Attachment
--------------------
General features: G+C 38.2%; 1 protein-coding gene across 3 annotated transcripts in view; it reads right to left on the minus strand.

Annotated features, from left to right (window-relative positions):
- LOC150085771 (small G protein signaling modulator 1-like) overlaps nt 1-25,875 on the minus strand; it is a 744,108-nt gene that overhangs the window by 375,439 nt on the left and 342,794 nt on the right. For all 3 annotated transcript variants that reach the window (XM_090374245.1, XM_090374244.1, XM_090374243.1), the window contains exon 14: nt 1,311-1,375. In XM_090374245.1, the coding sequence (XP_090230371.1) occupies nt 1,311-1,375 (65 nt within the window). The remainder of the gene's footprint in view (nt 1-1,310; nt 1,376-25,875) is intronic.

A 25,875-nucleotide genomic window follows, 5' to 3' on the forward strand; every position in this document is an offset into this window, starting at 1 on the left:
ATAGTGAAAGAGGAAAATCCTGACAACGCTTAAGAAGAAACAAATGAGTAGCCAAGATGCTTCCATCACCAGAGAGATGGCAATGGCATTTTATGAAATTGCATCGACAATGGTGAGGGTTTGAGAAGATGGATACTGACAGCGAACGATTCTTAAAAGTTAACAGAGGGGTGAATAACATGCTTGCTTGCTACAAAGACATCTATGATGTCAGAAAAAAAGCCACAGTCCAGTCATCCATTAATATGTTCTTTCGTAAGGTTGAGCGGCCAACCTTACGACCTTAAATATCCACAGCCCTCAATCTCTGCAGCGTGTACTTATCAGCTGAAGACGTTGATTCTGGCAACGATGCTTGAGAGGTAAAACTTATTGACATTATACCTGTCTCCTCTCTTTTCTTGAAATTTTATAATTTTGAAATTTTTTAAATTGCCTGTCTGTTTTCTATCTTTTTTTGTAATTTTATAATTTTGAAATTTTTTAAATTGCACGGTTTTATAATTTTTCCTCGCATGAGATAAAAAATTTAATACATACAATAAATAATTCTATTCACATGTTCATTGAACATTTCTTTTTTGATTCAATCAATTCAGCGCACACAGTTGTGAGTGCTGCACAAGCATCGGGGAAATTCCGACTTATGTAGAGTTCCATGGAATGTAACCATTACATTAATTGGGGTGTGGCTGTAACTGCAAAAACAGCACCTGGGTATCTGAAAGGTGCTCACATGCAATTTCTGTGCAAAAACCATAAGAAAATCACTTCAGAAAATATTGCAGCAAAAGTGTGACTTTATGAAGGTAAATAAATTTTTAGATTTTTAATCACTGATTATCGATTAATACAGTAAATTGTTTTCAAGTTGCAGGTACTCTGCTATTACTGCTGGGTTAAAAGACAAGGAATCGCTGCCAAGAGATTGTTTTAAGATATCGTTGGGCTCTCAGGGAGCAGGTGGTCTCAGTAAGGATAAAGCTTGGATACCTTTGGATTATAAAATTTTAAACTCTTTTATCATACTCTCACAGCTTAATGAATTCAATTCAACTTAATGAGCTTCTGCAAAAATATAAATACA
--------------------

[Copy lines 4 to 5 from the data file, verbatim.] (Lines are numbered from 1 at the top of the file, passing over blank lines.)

A 25,875-nucleotide genomic window follows, 5' to 3' on the forward strand; every position in this document is an offset into this window, starting at 1 on the left:
ATAGTGAAAGAGGAAAATCCTGACAACGCTTAAGAAGAAACAAATGAGTAGCCAAGATGCTTCCATCACCAGAGAGATGGCAATGGCATTTTATGAAATTGCATCGACAATGGTGAGGGTTTGAGAAGATGGATACTGACAGCGAACGATTCTTAAAAGTTAACAGAGGGGTGAATAACATGCTTGCTTGCTACAAAGACATCTATGATGTCAGAAAAAAAGCCACAGTCCAGTCATCCATTAATATGTTCTTTCGTAAGGTTGAGCGGCCAACCTTACGACCTTAAATATCCACAGCCCTCAATCTCTGCAGCGTGTACTTATCAGCTGAAGACGTTGATTCTGGCAACGATGCTTGAGAGGTAAAACTTATTGACATTATACCTGTCTCCTCTCTTTTCTTGAAATTTTATAATTTTGAAATTTTTTAAATTGCCTGTCTGTTTTCTATCTTTTTTTGTAATTTTATAATTTTGAAATTTTTTAAATTGCACGGTTTTATAATTTTTCCTCGCATGAGATAAAAAATTTAATACATACAATAAATAATTCTATTCACATGTTCATTGAACATTTCTTTTTTGATTCAATCAATTCAGCGCACACAGTTGTGAGTGCTGCACAAGCATCGGGGAAATTCCGACTTATGTAGAGTTCCATGGAATGTAACCATTACATTAATTGGGGTGTGGCTGTAACTGCAAAAACAGCACCTGGGTATCTGAAAGGTGCTCACATGCAATTTCTGTGCAAAAACCATAAGAAAATCACTTCAGAAAATATTGCAGCAAAAGTGTGACTTTATGAAGGTAAATAAATTTTTAGATTTTTAATCACTGATTATCGATTAATACAGTAAATTGTTTTCAAGTTGCAGGTACTCTGCTATTACTGCTGGGTTAAAAGACAAGGAATCGCTGCCAAGAGATTGTTTTAAGATATCGTTGGGCTCTCAGGGAGCAGGTGGTCTCAGTAAGGATAAAGCTTGGATACCTTTGGATTATAAAATTTTAAACTCTTTTATCATACTCTCACAGCTTAATGAATTCAATTCAACTTAATGAGCTTCTGCAAAAATATAAATACA